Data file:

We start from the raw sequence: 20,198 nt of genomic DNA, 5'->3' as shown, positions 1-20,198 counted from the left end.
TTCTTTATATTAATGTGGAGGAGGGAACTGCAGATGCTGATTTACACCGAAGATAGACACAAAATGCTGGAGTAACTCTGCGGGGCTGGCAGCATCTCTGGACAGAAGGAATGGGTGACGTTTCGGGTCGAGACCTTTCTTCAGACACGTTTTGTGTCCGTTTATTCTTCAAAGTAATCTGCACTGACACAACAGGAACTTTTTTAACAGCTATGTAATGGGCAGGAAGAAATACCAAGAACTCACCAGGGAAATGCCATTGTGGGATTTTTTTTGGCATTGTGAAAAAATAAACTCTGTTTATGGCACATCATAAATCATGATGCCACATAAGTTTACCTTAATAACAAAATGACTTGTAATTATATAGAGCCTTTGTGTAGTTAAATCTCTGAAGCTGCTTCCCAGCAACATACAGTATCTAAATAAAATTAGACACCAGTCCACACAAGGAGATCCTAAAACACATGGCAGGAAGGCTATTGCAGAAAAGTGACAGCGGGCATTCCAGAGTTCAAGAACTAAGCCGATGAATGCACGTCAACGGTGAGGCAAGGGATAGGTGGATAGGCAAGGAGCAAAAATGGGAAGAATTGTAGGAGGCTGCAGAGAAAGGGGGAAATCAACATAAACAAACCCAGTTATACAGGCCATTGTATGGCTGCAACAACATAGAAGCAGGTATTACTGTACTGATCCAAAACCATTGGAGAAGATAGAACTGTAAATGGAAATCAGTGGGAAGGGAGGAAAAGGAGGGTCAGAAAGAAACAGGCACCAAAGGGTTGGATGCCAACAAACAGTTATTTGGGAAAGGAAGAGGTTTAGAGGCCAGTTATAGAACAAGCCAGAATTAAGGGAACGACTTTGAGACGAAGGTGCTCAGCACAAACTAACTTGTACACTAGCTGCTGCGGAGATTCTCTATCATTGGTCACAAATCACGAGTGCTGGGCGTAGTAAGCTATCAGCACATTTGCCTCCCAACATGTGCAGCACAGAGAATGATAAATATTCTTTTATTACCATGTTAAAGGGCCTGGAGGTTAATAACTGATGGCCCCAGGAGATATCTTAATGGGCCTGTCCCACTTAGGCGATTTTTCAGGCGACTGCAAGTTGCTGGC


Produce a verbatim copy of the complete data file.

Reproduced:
We start from the raw sequence: 20,198 nt of genomic DNA, 5'->3' as shown, positions 1-20,198 counted from the left end.
TTCTTTATATTAATGTGGAGGAGGGAACTGCAGATGCTGATTTACACCGAAGATAGACACAAAATGCTGGAGTAACTCTGCGGGGCTGGCAGCATCTCTGGACAGAAGGAATGGGTGACGTTTCGGGTCGAGACCTTTCTTCAGACACGTTTTGTGTCCGTTTATTCTTCAAAGTAATCTGCACTGACACAACAGGAACTTTTTTAACAGCTATGTAATGGGCAGGAAGAAATACCAAGAACTCACCAGGGAAATGCCATTGTGGGATTTTTTTTGGCATTGTGAAAAAATAAACTCTGTTTATGGCACATCATAAATCATGATGCCACATAAGTTTACCTTAATAACAAAATGACTTGTAATTATATAGAGCCTTTGTGTAGTTAAATCTCTGAAGCTGCTTCCCAGCAACATACAGTATCTAAATAAAATTAGACACCAGTCCACACAAGGAGATCCTAAAACACATGGCAGGAAGGCTATTGCAGAAAAGTGACAGCGGGCATTCCAGAGTTCAAGAACTAAGCCGATGAATGCACGTCAACGGTGAGGCAAGGGATAGGTGGATAGGCAAGGAGCAAAAATGGGAAGAATTGTAGGAGGCTGCAGAGAAAGGGGGAAATCAACATAAACAAACCCAGTTATACAGGCCATTGTATGGCTGCAACAACATAGAAGCAGGTATTACTGTACTGATCCAAAACCATTGGAGAAGATAGAACTGTAAATGGAAATCAGTGGGAAGGGAGGAAAAGGAGGGTCAGAAAGAAACAGGCACCAAAGGGTTGGATGCCAACAAACAGTTATTTGGGAAAGGAAGAGGTTTAGAGGCCAGTTATAGAACAAGCCAGAATTAAGGGAACGACTTTGAGACGAAGGTGCTCAGCACAAACTAACTTGTACACTAGCTGCTGCGGAGATTCTCTATCATTGGTCACAAATCACGAGTGCTGGGCGTAGTAAGCTATCAGCACATTTGCCTCCCAACATGTGCAGCACAGAGAATGATAAATATTCTTTTATTACCATGTTAAAGGGCCTGGAGGTTAATAACTGATGGCCCCAGGAGATATCTTAATGGGCCTGTCCCACTTAGGCGATTTTTCAGGCGACTGCAAGTTGCTGGC